Normal Development Milestones, Lower Limb Development and Abnormalities Flashcards Preview

The Musculoskeletal System > Normal Development Milestones, Lower Limb Development and Abnormalities > Flashcards

Flashcards in Normal Development Milestones, Lower Limb Development and Abnormalities Deck (29):
1

At what age is an infant expected to manage stairs independently?

3 years

2

At what age is an infant expected to sit alone/crawl?

6-9 months

3

At what age is an infant expected to jump?

24 months

4

At what age is an infant expected to understand 200 words and learn around 10 per day?

18-20 months

5

At what age is an infant expected to walk?

14-17 months

6

At what age is an infant expected to be potty trained?

2-3 years

7

At what age is an infant expected to eat with fingers or use a spoon?

14 months

8

At what age is an infant expected to stand?

8-12 months

9

At what age is an infant expected to speak a few words?

9-12 months

10

At what age is an infant expected to stack blocks?

18 months

11

At what age is an infant expected to lose primitive reflexes e.g. grasp reflex?

1-6 months

12

At what age is an infant expected to gain head control?

2 months

13

At birth children have ______ knees which become __________ aligned at around __ months progressing to __ __ __ ___________ at age _ and then gradually regress to the physiologic ______ of _ at age _-_

At birth children have varus knees which become neutrally aligned at around 14 months progressing to 10-15º valgus at age 3 and then gradually regress to the physiologic valgus of  at age 7-9

14

What is considered pathological varus or valgum?

Alignment outwith the normal range by +/-6º

15

What is Blount's disease?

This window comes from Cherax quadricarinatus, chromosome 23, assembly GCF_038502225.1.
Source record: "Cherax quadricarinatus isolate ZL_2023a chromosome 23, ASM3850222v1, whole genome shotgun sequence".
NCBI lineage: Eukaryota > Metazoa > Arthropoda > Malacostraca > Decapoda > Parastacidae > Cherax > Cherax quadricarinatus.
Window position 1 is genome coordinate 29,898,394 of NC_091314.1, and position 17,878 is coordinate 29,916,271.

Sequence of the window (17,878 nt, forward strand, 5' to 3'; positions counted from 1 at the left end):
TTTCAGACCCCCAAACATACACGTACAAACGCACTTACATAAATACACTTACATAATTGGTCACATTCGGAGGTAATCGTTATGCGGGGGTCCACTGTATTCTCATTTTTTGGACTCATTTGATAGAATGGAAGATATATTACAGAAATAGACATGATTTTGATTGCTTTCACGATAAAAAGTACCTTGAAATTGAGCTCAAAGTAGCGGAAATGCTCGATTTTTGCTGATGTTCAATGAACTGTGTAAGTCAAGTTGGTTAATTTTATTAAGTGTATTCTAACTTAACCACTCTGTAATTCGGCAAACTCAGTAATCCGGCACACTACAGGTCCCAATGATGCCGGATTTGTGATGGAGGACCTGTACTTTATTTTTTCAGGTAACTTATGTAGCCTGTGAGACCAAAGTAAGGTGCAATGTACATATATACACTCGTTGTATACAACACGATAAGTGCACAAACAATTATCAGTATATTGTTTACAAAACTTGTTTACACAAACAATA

A growth disorderof the medial proximal tibial physis which causes marked and persisting varus deformity

16

How can Blount's disease be treated?

Surgical correction with osteotomy

(growth plate restriction with a small plate and screws on the medial side can be used in adolescence)

17

As well as Blount's disease, what are some other pathological causes of genu verum?

  1. Rickets
  2. Osteochondroma
  3. Traumatic physeal injury
  4. Skeletal dysplasia

18

Persistent bow legs are at risk of which condition?

OA (on the medial compartment)

19

What are some causes of pathological genu valgum?

  1. Rickets
  2. Enchondromatosis
  3. Trauma
  4. Neurofibromatosis
  5. Idiopathic

20

Excessive genu valgum can be treated in which ways?

  1. Osteotomy
  2. Growth plate manipulation surgery (in adolescence)

21

What are three major causes of intoeing?

  1. Femoral neck anteversion
  2. Internal tibial torsion
  3. Forefoot adduction

22

How can it be determined if a child has flexible or fixed flat footedness?

Jack test

In flexible flat feet, the flattened medial arch will form with dorsiflexion of the great toe, this does not happen with the fixed variant

23

What are the common causes for flexible flat footedness?

  1. Idiopathic
  2. Familial
  3. Ligamentous laxity

24

In children flexible flat footedness is a _________ variant

Normal

(in adults this can be related to tibialis posterior dysfunction)

25

What does fixed flat footedness suggest?

There is an underlying bone abnormality

(e.g. tarsal coalition)

26

In which instances does fixed flat footedness present?

  1. Tarsal coalition (or other underlying bone abnormality)
  2. Underlying inflammatory disorder
  3. Neurological disorder

27

Minor overlapping and curling of toes is ________

Common

28

Which toe is most commonyl affected by curly toes?

Fifth toe (little toe)

29

What is the treatment for curly toes?

  1. Self-correction with time (most)
  2. Surgery (cases which cause pain or persist)

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